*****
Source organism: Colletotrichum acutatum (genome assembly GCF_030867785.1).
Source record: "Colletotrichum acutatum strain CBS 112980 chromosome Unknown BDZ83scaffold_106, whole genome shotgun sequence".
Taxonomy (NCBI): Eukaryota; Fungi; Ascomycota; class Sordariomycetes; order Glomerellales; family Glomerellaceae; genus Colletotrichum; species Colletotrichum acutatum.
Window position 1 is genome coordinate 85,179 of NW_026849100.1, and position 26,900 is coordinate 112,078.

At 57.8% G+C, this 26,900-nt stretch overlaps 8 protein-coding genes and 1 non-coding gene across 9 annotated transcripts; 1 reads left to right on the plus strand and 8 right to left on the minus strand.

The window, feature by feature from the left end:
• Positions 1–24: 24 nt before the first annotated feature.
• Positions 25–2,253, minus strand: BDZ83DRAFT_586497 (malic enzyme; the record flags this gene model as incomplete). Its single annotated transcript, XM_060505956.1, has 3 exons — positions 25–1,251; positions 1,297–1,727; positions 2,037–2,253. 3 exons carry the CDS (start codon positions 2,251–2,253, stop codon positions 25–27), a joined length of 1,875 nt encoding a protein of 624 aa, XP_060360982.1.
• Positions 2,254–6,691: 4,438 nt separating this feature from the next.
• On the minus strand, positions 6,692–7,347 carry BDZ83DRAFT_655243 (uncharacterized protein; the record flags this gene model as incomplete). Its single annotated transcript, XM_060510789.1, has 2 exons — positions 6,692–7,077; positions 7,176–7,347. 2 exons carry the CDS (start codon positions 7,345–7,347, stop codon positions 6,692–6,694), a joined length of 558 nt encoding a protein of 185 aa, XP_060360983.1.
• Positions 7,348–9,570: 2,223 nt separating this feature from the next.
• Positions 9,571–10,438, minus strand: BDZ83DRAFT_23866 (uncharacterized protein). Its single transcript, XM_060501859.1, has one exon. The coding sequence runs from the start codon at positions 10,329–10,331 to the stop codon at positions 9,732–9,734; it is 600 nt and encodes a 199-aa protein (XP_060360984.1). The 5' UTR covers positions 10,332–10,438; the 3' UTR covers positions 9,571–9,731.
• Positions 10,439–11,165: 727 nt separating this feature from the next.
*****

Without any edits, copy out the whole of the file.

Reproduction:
Source organism: Colletotrichum acutatum (genome assembly GCF_030867785.1).
Source record: "Colletotrichum acutatum strain CBS 112980 chromosome Unknown BDZ83scaffold_106, whole genome shotgun sequence".
Taxonomy (NCBI): Eukaryota; Fungi; Ascomycota; class Sordariomycetes; order Glomerellales; family Glomerellaceae; genus Colletotrichum; species Colletotrichum acutatum.
Window position 1 is genome coordinate 85,179 of NW_026849100.1, and position 26,900 is coordinate 112,078.

At 57.8% G+C, this 26,900-nt stretch overlaps 8 protein-coding genes and 1 non-coding gene across 9 annotated transcripts; 1 reads left to right on the plus strand and 8 right to left on the minus strand.

The window, feature by feature from the left end:
• Positions 1–24: 24 nt before the first annotated feature.
• Positions 25–2,253, minus strand: BDZ83DRAFT_586497 (malic enzyme; the record flags this gene model as incomplete). Its single annotated transcript, XM_060505956.1, has 3 exons — positions 25–1,251; positions 1,297–1,727; positions 2,037–2,253. 3 exons carry the CDS (start codon positions 2,251–2,253, stop codon positions 25–27), a joined length of 1,875 nt encoding a protein of 624 aa, XP_060360982.1.
• Positions 2,254–6,691: 4,438 nt separating this feature from the next.
• On the minus strand, positions 6,692–7,347 carry BDZ83DRAFT_655243 (uncharacterized protein; the record flags this gene model as incomplete). Its single annotated transcript, XM_060510789.1, has 2 exons — positions 6,692–7,077; positions 7,176–7,347. 2 exons carry the CDS (start codon positions 7,345–7,347, stop codon positions 6,692–6,694), a joined length of 558 nt encoding a protein of 185 aa, XP_060360983.1.
• Positions 7,348–9,570: 2,223 nt separating this feature from the next.
• Positions 9,571–10,438, minus strand: BDZ83DRAFT_23866 (uncharacterized protein). Its single transcript, XM_060501859.1, has one exon. The coding sequence runs from the start codon at positions 10,329–10,331 to the stop codon at positions 9,732–9,734; it is 600 nt and encodes a 199-aa protein (XP_060360984.1). The 5' UTR covers positions 10,332–10,438; the 3' UTR covers positions 9,571–9,731.
• Positions 10,439–11,165: 727 nt separating this feature from the next.